While most of us see living standards dropping, player’s wages
continue to rise to an astronomical level. The average top-flight
football player now earns 34 times the average national wage!

Whilst this hyper-capitalism might have brought success and glamour to
the Premier League, the rampant commercialism and focus on profit has
left fans feeling like cash cow customers squeezed for every last
penny. From the ‘39th game’ through to privatised TV rights, European
super leagues and the suggestion of abandoning relegation, those at
the very top seem evermore determined to seek ever-greater riches to
create a manufactured, commodity product that bears little resemblance
to a sport.

But with American owners pilling into the Premier League, it’s no
surprise that the idea of scrapping relegation came about. In the US,
sports leagues are closed, meaning there is no relegation or
promotion. John Henry, one of Liverpool’s new owners who already owns
baseball team Boston Red Sox, admitted he knew "virtually nothing
about Liverpool Football Club nor EPL (English Premier League)." But
he spelt out why he was interested "So much internet clutter competes
for mindshare now. Big sports clubs are one of the few things which
can cut through and capture mindshare. We have one of the great
baseball teams, but its ability is geographically limited. The
Liverpool numbers blew us away. We believe there is a significant
amount of monetisation we can do, on a worldwide basis, which is not
occurring now."
This ice-cold business-speak sums up just what football clubs mean to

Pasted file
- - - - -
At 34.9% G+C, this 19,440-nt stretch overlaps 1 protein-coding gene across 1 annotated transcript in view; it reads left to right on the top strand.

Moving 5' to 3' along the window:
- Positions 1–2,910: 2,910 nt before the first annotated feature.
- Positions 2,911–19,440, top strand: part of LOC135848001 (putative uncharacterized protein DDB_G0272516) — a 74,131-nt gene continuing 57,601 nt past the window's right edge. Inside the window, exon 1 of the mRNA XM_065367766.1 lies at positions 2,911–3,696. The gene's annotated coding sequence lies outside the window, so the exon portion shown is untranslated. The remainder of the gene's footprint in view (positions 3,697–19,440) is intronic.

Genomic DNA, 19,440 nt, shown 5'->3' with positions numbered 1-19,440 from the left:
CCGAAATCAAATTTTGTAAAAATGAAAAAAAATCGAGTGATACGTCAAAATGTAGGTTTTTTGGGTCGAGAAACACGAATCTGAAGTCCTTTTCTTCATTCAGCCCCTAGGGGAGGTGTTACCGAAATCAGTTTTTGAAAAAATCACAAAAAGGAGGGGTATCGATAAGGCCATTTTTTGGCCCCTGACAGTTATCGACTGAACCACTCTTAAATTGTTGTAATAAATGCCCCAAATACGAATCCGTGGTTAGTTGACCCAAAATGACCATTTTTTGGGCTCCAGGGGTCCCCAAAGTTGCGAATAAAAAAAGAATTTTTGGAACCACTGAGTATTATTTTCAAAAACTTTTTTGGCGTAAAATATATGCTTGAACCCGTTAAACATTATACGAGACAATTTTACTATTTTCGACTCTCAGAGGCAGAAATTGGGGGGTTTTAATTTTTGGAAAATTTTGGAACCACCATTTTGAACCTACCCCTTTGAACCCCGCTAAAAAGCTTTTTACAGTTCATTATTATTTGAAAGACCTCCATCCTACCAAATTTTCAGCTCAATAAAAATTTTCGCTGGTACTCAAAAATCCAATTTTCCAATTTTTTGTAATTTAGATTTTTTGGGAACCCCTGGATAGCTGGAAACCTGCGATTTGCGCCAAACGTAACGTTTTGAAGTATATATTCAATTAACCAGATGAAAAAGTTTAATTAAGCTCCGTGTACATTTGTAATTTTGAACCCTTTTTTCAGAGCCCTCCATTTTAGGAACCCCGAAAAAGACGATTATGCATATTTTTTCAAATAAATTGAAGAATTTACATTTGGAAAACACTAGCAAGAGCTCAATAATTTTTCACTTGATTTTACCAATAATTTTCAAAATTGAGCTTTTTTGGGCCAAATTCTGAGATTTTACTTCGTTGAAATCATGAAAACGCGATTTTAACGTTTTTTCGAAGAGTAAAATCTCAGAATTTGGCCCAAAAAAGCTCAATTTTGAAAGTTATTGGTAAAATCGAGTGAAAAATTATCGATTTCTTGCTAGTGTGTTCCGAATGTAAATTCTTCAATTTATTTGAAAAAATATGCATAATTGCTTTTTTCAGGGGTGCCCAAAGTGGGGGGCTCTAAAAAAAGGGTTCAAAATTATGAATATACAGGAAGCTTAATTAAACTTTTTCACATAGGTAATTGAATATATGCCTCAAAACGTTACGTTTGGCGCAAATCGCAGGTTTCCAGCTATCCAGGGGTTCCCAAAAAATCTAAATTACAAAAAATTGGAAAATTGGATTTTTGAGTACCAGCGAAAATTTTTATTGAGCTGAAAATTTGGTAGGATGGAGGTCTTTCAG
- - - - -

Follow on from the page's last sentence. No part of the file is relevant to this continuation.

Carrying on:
most owners. And the last thing Henry would want for his product is it
being ruined by relegation.

So should these protests matter to us lower league minnows? I reckon
it should. The hollowness of the trickle down theory; the idea that
those at the top with so much cash will reach down to the bottom, is
codswallop. Just look at how non league is littered with fallen clubs.
And with so much money swishing around in the top divisions, how come
grassroots football finds it so hard to get by?

Maybe the horse has already bolted, but just like the protestors
camped out across the world to protest under the 99 percent banner,
football fans should fight their corner and show that ultimately
without them, these football brands are damaged goods. ‘A movement for
football fans sick of high prices, sanitised stadiums and prima donna
players. We're taking the beautiful game back.’ It’s about time us
footie fans refused to suffer in silence.!/takebackthegame

Tuesday, November 08, 2011


This article was written by Steve Cumber and printed in the Southern League Central Division game v Woodford Town on Saturday 5th November 2011.  Read the Slough Town forum and you see why I wanted to publish it on here.